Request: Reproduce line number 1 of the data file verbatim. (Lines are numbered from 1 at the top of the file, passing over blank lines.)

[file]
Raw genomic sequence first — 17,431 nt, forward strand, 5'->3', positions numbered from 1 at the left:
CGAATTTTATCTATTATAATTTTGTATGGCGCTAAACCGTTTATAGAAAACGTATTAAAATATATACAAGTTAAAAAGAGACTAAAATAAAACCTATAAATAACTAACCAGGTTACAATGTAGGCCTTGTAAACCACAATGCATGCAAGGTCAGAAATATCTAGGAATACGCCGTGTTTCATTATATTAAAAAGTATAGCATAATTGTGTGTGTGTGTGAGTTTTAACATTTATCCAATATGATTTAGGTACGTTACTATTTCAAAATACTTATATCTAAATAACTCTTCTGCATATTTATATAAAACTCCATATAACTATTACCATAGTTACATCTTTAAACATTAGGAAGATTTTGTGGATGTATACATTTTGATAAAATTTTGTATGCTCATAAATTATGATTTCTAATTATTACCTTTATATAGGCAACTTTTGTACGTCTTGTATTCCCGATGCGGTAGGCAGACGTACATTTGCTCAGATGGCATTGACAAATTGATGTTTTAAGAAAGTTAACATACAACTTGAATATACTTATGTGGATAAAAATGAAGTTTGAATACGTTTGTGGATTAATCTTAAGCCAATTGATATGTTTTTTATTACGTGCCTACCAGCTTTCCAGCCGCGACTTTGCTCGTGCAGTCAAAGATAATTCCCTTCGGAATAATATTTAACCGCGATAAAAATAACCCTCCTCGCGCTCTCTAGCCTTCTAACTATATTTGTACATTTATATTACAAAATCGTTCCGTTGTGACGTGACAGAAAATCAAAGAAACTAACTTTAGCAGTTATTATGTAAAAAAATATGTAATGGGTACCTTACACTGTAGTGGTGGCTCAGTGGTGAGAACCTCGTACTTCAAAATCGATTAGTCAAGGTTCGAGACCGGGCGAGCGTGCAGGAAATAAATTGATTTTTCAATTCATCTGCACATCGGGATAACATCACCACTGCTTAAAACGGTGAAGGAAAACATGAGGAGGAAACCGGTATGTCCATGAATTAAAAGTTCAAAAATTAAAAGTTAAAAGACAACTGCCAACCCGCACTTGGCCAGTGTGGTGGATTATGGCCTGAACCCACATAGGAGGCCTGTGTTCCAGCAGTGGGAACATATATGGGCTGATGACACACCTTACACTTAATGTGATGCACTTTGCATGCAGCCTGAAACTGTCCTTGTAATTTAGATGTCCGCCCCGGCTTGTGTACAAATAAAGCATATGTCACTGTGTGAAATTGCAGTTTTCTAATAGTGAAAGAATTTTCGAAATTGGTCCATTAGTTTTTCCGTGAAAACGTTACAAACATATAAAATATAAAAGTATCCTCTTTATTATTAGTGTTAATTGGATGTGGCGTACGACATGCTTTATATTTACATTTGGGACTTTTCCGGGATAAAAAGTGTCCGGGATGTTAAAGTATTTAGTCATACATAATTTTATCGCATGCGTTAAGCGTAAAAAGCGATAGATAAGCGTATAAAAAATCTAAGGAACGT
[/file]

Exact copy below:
Raw genomic sequence first — 17,431 nt, forward strand, 5'->3', positions numbered from 1 at the left: